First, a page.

Thousands of healthcare technology professionals – from patients, to practitioners to technology providers – are set to gather in Orlando, Fla., later this month for the annual HIMSS conference, the largest and one of the most important healthcare IT conferences in the United States.
Perhaps the most crucial task facing healthcare technology professionals is the integration of applications and data among the diverse players in the healthcare ecosystem, including doctors, hospitals, insurers, employers, governmental organizations, device makers, pharmaceutical companies and patients.To sort through these IT challenges, we spoke with Sudhir Kulkarni of Persistent Systems, a Dell Boomi systems integration (SI) partner focused on software product development and technology services for the healthcare industry. As Persistent’s President of Digital, Kulkarni has his finger on the pulse of current healthcare technology innovations and trends.
In this exclusive Boomi Q&A, he discusses everything from the current state of digital transformation in healthcare, to the role technology providers play in improving the patient experience. Together, Persistent and Boomi are applying new approaches to data and application integration to address the major challenges facing the healthcare industry.
Below Part I of our two-part discussion with Kulkarni.
Visit Dell Boomi at HIMSS Booth #7461 to see a live demo of how our integration platform as a service (iPaaS) helps solve the unique challenges facing the healthcare industry. You can also meet with the Persistent Systems team at booth #7373 in generic area and kiosk #36 in Connected Healthcare Pavilion.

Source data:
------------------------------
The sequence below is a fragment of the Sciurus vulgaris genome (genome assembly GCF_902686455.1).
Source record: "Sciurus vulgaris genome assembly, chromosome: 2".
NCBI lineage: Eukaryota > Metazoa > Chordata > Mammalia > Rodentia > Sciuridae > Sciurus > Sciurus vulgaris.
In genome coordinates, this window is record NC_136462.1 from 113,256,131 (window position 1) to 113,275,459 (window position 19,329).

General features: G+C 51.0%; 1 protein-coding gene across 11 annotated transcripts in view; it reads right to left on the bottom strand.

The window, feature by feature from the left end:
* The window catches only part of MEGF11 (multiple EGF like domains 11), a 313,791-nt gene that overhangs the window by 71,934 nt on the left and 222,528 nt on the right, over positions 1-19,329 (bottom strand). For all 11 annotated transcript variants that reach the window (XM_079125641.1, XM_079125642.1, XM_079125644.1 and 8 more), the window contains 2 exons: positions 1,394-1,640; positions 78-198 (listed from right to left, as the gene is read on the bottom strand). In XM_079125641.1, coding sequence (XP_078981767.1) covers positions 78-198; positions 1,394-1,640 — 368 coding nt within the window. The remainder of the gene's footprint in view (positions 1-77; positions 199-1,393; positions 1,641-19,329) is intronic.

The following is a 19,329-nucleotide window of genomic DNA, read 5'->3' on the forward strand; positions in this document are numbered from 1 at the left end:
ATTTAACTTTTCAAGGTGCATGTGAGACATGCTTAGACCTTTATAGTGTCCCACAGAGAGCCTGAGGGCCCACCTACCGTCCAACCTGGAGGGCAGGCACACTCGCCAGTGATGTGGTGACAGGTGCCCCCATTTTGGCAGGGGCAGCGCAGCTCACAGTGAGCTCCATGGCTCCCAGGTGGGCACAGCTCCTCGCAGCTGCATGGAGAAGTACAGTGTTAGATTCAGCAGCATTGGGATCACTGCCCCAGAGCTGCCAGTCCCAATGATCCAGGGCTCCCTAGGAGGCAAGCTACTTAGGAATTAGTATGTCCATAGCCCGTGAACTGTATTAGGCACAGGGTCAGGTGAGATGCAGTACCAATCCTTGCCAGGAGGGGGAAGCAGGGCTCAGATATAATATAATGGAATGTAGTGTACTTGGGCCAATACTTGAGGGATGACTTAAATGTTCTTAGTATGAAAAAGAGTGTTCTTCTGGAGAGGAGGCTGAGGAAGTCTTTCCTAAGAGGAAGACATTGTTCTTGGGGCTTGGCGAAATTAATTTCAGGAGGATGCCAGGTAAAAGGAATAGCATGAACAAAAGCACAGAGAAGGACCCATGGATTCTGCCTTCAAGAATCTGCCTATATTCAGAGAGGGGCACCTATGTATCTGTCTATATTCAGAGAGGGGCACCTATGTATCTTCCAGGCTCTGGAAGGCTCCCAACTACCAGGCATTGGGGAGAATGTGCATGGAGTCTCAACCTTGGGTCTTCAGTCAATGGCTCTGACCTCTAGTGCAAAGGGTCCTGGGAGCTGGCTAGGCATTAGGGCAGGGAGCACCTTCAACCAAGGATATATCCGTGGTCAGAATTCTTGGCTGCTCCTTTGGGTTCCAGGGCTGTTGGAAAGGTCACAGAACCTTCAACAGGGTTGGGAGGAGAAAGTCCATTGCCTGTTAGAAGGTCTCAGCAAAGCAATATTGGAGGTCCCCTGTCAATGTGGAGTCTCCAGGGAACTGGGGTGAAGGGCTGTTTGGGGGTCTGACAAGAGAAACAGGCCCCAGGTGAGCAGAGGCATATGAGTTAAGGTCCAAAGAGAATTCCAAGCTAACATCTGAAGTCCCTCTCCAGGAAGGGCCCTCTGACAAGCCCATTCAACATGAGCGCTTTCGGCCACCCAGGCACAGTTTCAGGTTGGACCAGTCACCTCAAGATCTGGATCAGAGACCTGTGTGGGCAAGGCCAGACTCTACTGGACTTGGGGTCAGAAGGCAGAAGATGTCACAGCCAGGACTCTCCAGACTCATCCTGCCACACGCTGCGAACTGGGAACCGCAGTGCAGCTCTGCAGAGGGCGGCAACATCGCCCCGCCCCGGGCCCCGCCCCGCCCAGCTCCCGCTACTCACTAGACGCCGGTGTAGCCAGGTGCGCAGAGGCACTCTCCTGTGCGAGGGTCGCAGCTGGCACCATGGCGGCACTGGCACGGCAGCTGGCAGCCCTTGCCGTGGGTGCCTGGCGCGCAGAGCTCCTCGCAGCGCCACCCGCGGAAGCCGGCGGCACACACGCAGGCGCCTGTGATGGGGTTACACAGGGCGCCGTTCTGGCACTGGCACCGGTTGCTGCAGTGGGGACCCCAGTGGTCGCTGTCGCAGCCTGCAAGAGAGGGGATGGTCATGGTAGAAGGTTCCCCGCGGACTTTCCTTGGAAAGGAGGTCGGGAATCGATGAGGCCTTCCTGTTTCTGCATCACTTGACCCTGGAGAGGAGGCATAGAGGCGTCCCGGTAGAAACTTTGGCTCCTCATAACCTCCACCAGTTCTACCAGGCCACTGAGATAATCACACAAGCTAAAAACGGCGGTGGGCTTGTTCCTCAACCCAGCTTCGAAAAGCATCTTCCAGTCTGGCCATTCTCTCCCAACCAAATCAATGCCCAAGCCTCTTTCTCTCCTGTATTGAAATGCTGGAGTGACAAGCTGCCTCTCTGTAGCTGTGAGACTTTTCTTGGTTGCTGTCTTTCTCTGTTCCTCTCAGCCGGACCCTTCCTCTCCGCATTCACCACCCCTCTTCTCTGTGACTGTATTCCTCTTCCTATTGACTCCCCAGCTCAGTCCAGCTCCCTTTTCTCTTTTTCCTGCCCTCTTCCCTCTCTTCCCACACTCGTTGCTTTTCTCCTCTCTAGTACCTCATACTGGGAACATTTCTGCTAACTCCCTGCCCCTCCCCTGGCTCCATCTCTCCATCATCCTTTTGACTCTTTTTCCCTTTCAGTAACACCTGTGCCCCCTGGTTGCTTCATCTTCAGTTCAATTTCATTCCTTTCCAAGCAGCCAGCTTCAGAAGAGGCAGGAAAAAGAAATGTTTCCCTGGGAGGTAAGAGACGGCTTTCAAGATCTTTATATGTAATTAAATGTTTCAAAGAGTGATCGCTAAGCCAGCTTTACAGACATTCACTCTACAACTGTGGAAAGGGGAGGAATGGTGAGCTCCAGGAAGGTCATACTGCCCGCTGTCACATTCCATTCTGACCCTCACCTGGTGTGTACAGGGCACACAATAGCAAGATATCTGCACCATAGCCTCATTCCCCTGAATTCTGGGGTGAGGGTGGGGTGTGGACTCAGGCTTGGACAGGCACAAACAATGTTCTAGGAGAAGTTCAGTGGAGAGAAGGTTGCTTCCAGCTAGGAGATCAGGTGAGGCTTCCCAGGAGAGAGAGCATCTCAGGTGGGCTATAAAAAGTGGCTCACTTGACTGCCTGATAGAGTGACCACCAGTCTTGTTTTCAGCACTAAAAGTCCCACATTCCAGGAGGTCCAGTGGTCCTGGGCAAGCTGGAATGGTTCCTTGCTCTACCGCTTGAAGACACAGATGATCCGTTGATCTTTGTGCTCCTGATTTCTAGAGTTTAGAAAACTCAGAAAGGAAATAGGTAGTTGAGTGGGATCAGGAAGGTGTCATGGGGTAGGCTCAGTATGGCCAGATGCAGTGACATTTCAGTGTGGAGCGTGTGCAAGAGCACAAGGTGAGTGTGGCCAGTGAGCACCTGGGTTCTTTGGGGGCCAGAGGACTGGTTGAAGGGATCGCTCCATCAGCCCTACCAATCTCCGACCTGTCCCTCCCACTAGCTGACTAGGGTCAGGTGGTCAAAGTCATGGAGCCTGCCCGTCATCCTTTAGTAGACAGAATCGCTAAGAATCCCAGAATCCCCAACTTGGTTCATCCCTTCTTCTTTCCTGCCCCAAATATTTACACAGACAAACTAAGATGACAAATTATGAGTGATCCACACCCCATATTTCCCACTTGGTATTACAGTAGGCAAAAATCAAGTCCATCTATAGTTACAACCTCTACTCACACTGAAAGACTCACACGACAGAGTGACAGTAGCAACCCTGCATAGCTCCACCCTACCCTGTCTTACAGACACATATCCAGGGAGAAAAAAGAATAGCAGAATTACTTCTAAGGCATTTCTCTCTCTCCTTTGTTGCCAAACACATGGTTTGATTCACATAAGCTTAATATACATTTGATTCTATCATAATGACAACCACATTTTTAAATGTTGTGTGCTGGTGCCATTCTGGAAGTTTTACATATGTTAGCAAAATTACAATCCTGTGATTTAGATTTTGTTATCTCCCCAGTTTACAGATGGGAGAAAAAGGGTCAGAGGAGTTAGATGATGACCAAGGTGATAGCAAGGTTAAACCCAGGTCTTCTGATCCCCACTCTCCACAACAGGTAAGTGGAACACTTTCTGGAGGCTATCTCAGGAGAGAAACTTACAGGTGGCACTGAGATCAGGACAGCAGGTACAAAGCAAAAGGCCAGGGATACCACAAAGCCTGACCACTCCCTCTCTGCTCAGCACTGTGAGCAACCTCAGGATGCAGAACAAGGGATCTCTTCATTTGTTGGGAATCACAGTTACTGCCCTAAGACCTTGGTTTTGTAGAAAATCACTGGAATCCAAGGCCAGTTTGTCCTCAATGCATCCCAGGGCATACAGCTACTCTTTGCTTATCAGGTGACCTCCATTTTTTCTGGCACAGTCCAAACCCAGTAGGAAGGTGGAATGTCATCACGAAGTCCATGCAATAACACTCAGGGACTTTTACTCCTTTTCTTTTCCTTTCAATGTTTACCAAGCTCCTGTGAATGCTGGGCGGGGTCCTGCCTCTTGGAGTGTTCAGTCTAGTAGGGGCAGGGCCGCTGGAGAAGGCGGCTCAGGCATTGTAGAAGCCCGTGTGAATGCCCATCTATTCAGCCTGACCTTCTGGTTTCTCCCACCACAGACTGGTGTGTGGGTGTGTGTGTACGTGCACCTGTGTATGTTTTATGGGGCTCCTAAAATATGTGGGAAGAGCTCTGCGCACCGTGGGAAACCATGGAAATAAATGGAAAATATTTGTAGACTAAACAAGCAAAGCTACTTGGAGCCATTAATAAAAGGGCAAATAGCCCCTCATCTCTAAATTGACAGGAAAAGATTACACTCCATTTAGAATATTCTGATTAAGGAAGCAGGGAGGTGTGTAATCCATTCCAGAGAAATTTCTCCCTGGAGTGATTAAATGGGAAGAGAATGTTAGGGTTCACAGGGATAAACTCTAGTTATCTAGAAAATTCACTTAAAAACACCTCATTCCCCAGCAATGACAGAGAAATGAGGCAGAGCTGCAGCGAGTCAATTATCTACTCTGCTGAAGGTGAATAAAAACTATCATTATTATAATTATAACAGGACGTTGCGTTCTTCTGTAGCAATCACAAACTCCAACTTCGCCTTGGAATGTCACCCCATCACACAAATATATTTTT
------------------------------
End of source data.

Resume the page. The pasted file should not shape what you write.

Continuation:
Boomi: How is digital transformation progressing in healthcare compared to other industries? Is healthcare ahead or behind?
SK: We’re definitely seeing some forward-thinking healthcare organizations embracing digital transformation and realizing some very promising results, especially in the area of patient engagement and research. But there have been headwinds, particularly regulatory issues that have created uncertainty – the Affordable Care Act (ACA) here in the United States, for instance. The ACA has impacted the entire healthcare landscape from reimbursement models to treatment methods, and with a new administration whose priority is to “repeal and replace” it, we’re not surprised at some hesitancy in the healthcare industry to move too fast on digital transformation initiatives.
Moving forward, we believe the shift from pay-for-service to pay-for-value will propel healthcare ahead of other verticals in their digital transformation journey.
Boomi: What’s the most immediate digital transformation benefit for healthcare organizations that are moving the process forward?
SK: On the immediate horizon, the biggest benefits are improving the patient experience and internal processes. But the strong reliance on people-driven processes is a stumbling block to rapid digital transformation. Outwardly focused transformation – giving tools to patients – is not a priority for a majority of health systems, but it is starting to become a focus area for elite organizations such as Hackensack University Medical Center, Louisiana Public Health Institute (LPHI) and Cleveland Clinic.